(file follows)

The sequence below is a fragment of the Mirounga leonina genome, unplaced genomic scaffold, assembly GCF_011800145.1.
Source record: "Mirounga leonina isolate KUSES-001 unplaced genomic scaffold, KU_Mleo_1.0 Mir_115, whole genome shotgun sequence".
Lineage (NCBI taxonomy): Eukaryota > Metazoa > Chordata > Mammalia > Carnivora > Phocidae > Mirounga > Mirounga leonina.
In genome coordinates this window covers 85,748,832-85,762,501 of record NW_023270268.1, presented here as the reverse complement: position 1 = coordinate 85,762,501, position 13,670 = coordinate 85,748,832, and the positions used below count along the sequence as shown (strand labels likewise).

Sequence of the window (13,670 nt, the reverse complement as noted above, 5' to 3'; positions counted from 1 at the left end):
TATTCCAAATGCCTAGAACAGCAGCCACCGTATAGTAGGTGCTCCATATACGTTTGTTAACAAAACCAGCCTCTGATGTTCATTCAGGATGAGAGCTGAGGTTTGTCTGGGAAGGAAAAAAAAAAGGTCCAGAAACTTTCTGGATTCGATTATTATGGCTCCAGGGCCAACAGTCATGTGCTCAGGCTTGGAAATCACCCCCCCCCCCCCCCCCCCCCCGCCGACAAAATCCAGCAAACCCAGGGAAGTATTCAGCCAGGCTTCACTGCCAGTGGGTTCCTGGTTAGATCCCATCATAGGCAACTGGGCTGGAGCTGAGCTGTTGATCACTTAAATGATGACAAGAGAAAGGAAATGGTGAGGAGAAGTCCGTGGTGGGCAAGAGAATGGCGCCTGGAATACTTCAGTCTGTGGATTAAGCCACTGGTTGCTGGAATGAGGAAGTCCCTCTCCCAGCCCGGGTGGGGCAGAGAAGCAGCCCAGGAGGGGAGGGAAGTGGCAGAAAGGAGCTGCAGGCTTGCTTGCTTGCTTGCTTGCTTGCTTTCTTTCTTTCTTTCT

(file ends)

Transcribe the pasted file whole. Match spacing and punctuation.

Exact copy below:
The sequence below is a fragment of the Mirounga leonina genome, unplaced genomic scaffold, assembly GCF_011800145.1.
Source record: "Mirounga leonina isolate KUSES-001 unplaced genomic scaffold, KU_Mleo_1.0 Mir_115, whole genome shotgun sequence".
Lineage (NCBI taxonomy): Eukaryota > Metazoa > Chordata > Mammalia > Carnivora > Phocidae > Mirounga > Mirounga leonina.
In genome coordinates this window covers 85,748,832-85,762,501 of record NW_023270268.1, presented here as the reverse complement: position 1 = coordinate 85,762,501, position 13,670 = coordinate 85,748,832, and the positions used below count along the sequence as shown (strand labels likewise).

Sequence of the window (13,670 nt, the reverse complement as noted above, 5' to 3'; positions counted from 1 at the left end):
TATTCCAAATGCCTAGAACAGCAGCCACCGTATAGTAGGTGCTCCATATACGTTTGTTAACAAAACCAGCCTCTGATGTTCATTCAGGATGAGAGCTGAGGTTTGTCTGGGAAGGAAAAAAAAAAGGTCCAGAAACTTTCTGGATTCGATTATTATGGCTCCAGGGCCAACAGTCATGTGCTCAGGCTTGGAAATCACCCCCCCCCCCCCCCCCCCCCCGCCGACAAAATCCAGCAAACCCAGGGAAGTATTCAGCCAGGCTTCACTGCCAGTGGGTTCCTGGTTAGATCCCATCATAGGCAACTGGGCTGGAGCTGAGCTGTTGATCACTTAAATGATGACAAGAGAAAGGAAATGGTGAGGAGAAGTCCGTGGTGGGCAAGAGAATGGCGCCTGGAATACTTCAGTCTGTGGATTAAGCCACTGGTTGCTGGAATGAGGAAGTCCCTCTCCCAGCCCGGGTGGGGCAGAGAAGCAGCCCAGGAGGGGAGGGAAGTGGCAGAAAGGAGCTGCAGGCTTGCTTGCTTGCTTGCTTGCTTGCTTTCTTTCTTTCTTTCT